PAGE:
/PSP/GAME/UPDATE/ – This directory contains an EBOOT.PBP file, which is the firmware 6.61 updater. /PSP/GAME/CHRONOSWITCH/ – This directory contains an EBOOT.PBP file, which is the chronoswitch downgrader.
Either: /PSP/GAME/661lme_installer/ & /PSP/GAME/661lme_launcher/ – These directories contain an EBOOT.PBP file each, which are the LME CFW’s installer & launcher files. Or: /PSP/GAME/661PROUPDATE/ & /PSP/GAME/661FastRecovery/ – These directories contain an EBOOT.PBP file each, which are the PRO CFW’s installer & launcher files.
Installing firmware 6.61 (OFW/CFW):
Assuming every file is where it should be and the PSP’s battery is sufficiently charged, we can simply use our PSP and look for the Chronoswitch Downgrader program, which we are going to launch.
Just follow the on-screen instructions and the downgrader will automatically launch the 6.61 firmware updater, which will then install a clean firmware 6.61 for you.
This updates the PSP to firmware 6.61 and uninstalls all previously installed custom firmwares and older versions of Infinity. Don’t worry, we intend to do this!
Next, the PSP will reboot and you can simply launch the respective custom firmware’s installer program (either LME or PRO installer).
Follow the on-screen instructions for installing the CFW and then your PSP will reboot once again.
Next, launch the respective CFW’s launcher program (either LME launcher or PRO fast recovery).
This will boot your PSP into the LME or PRO custom firmware, which we will use to finally install Infinity 2.0!
Installing Infinity 2.0:
Since Infinity 2.0 requires the same folder that the 6.61 firmware update occupies, we will have to connect our PSP once again with our PC and navigate into the /PSP/GAME/ directory and delete the “UPDATE” folder.
Next, we will open the Infinity 2.0 archive and select the required file for our device (use the PSPgo file for a PSPgo, use the standard/X000 file for any other PSP).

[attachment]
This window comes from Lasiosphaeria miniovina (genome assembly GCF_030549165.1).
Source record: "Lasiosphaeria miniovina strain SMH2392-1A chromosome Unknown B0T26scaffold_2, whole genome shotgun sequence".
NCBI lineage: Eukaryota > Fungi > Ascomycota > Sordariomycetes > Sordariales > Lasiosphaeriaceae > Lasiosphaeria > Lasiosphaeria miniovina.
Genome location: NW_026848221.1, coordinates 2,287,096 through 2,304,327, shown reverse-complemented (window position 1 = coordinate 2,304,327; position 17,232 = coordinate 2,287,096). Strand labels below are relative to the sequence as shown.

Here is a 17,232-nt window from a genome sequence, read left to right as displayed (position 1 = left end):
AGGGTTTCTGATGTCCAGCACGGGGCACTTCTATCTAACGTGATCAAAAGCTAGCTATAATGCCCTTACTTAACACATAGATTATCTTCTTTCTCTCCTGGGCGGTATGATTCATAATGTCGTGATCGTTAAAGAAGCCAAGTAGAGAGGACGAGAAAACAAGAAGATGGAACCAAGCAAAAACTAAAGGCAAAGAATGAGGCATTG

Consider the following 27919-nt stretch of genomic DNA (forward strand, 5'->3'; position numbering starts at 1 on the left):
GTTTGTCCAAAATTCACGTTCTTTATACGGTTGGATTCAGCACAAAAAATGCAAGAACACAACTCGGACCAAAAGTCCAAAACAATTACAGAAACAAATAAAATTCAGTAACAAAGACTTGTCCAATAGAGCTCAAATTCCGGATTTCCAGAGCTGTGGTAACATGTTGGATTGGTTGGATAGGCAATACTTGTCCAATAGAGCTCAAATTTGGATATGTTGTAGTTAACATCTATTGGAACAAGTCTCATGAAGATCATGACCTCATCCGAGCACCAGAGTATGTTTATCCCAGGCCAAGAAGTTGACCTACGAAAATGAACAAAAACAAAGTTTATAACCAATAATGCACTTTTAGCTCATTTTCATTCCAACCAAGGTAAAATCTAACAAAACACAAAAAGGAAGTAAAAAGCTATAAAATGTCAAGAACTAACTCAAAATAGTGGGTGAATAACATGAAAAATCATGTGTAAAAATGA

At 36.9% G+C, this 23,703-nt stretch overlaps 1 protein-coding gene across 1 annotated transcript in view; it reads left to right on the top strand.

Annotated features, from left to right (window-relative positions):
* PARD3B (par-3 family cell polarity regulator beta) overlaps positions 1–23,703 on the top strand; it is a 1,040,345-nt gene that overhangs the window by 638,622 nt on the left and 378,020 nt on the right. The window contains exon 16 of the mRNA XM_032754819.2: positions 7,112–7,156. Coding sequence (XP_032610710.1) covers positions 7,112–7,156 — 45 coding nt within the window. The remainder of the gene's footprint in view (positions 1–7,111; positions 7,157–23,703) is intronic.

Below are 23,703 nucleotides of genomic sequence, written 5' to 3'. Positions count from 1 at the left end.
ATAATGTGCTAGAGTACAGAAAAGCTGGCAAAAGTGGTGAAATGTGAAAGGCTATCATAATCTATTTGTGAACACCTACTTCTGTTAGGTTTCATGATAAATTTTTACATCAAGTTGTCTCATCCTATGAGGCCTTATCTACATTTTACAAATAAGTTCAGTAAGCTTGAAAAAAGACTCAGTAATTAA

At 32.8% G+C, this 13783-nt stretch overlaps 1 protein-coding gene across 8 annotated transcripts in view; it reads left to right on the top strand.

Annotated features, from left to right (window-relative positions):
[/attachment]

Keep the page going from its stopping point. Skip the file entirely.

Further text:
Simple copy the required EBOOT.PBP file to your PSP’s /PSP/GAME/UPDATE/ directory and override the previous file. You should end up with the same folder structure as before, except that this time the /PSP/GAME/UPDATE/ directory contains Infinity 2.0’s EBOOT.PBP file instead of the regular firmware 6.61 updater.
If this was done correctly, the PSP should now show an Infinity 2 program alongside the other things we’ve previously copied onto our PSP, go ahead and launch it.
Just follow the on-screen instructions and install Infinity 2.0. This shouldn’t take longer than a few seconds. Press X to reboot.
Enabling the permanent CFW:
Next, the PSP reboots and we will have to launch the Infinity 2.0 program once again, to select a CFW which Infinity is going to auto-launch upon reboot/shutdown.
Within the Infinity 2.0 program you will now be able to press LEFT to select your custom firmware (either PRO or [L]ME). Choose the one you’ve previously installed!
After this is done, a little asterisk should appear next to the custom firmware’s name. This means the CFW is now permanent (this can be tested by fully rebooting the PSP)!
The long awaited update to Infinity finally brings the best possible custom firmware experience to every PSP owner!
Gone are the days of “hackable” versus “unhackable” PSPs, the good old Half Byte Loader & exploit games, and the permanent patch only being available for certain devices.
Davee brought the permanent patch to the latest official system software, compatible with the latest versions of the two best PSP custom firmwares ever created and of course to all the different PSP models that are available.
We at Wololo’s would like to thank all of you for all the great years in the PSP hacking scene, and we also would like to thank Davee for all the things he has provided for the scene, ChickHEN, Infinity and all his other creations.
And with this Infinity 2.0 concludes the permanent CFW chapter for the Playstation Portables. It is truly the end of an epic era.